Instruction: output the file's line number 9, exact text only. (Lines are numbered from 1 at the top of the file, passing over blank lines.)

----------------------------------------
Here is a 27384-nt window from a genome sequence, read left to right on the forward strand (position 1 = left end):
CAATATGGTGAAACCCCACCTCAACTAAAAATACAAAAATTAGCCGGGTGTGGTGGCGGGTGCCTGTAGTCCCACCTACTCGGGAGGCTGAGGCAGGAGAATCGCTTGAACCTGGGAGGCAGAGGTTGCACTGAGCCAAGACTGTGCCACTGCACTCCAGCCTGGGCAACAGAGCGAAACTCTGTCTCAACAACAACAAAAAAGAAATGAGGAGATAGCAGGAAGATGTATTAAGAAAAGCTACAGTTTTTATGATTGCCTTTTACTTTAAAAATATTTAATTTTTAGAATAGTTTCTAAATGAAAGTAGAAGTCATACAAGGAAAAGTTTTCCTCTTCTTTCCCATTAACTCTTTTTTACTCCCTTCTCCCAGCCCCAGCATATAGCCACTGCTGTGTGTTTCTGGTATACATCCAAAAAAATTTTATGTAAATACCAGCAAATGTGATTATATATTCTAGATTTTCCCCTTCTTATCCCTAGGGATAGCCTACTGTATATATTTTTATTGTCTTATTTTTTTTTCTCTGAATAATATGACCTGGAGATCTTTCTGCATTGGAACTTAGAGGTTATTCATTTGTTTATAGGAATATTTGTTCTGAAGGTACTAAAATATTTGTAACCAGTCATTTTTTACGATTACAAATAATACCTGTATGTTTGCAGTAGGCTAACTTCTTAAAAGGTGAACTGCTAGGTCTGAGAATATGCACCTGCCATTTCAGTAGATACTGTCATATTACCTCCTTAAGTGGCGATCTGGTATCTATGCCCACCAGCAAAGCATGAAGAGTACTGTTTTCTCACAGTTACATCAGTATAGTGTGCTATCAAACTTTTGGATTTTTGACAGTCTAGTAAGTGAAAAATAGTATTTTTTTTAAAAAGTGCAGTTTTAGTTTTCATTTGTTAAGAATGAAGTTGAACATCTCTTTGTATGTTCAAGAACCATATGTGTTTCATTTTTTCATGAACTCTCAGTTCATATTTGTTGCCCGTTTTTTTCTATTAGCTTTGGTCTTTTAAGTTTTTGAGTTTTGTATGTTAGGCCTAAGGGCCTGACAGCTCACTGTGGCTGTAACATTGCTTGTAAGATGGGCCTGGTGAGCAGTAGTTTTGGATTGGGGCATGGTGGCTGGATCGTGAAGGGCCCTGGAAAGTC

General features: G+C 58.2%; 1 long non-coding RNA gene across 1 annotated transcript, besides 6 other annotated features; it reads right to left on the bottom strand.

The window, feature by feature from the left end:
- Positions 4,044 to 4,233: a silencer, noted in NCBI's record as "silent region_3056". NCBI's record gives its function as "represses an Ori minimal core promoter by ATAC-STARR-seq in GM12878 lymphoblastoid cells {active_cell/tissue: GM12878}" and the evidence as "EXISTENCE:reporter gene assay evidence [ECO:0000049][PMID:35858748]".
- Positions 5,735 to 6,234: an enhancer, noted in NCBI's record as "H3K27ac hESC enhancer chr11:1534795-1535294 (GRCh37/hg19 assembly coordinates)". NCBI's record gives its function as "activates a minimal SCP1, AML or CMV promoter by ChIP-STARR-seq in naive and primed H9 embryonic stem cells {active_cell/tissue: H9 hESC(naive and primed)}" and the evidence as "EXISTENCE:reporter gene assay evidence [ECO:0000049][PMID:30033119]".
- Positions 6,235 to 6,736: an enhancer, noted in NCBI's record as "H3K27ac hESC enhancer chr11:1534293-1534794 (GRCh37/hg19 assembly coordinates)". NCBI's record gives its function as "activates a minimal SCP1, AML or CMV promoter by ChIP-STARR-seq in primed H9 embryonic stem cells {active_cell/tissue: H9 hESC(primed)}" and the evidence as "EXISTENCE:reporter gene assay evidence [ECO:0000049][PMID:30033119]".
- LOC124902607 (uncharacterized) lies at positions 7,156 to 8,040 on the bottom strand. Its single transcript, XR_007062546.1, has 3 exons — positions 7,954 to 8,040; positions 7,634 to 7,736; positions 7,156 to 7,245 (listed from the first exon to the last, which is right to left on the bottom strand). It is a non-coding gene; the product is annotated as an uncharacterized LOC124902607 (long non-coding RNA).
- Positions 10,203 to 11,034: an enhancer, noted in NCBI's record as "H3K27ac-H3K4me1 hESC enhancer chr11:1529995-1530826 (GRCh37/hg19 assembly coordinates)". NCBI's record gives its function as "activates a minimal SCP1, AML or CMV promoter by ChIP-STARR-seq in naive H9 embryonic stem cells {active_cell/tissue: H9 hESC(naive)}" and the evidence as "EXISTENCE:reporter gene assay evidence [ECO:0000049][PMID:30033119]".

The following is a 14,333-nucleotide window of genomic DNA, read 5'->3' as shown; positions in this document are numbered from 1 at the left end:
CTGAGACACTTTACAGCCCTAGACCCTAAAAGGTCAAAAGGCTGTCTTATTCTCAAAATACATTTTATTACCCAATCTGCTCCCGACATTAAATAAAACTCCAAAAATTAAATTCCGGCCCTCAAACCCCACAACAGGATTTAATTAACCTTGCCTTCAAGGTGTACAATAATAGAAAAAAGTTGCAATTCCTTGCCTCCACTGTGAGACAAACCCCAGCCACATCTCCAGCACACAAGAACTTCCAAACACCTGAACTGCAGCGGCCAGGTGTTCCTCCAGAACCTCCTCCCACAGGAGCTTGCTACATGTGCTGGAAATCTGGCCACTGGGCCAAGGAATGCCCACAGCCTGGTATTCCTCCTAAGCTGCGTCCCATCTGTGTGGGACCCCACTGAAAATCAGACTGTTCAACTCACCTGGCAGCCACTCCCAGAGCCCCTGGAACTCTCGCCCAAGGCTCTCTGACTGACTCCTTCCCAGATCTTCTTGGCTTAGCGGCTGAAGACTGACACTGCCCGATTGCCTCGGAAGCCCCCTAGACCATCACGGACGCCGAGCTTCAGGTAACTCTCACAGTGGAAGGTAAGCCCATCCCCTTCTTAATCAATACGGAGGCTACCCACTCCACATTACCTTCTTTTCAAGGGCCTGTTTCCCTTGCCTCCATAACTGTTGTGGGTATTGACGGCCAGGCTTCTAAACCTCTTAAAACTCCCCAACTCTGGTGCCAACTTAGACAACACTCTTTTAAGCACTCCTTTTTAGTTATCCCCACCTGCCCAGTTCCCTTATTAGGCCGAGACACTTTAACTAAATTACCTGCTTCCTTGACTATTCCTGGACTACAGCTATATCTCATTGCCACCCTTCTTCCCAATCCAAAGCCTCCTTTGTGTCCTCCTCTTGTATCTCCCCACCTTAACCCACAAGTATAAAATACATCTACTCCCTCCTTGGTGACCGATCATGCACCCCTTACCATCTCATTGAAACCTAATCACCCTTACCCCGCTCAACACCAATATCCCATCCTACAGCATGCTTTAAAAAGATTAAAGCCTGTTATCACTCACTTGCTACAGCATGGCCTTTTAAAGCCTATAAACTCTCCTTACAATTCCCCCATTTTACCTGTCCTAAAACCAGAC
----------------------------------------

- Positions 10,203 to 11,034: an enhancer, noted in NCBI's record as "H3K27ac-H3K4me1 hESC enhancer chr11:1529995-1530826 (GRCh37/hg19 assembly coordinates)". NCBI's record gives its function as "activates a minimal SCP1, AML or CMV promoter by ChIP-STARR-seq in naive H9 embryonic stem cells {active_cell/tissue: H9 hESC(naive)}" and the evidence as "EXISTENCE:reporter gene assay evidence [ECO:0000049][PMID:30033119]".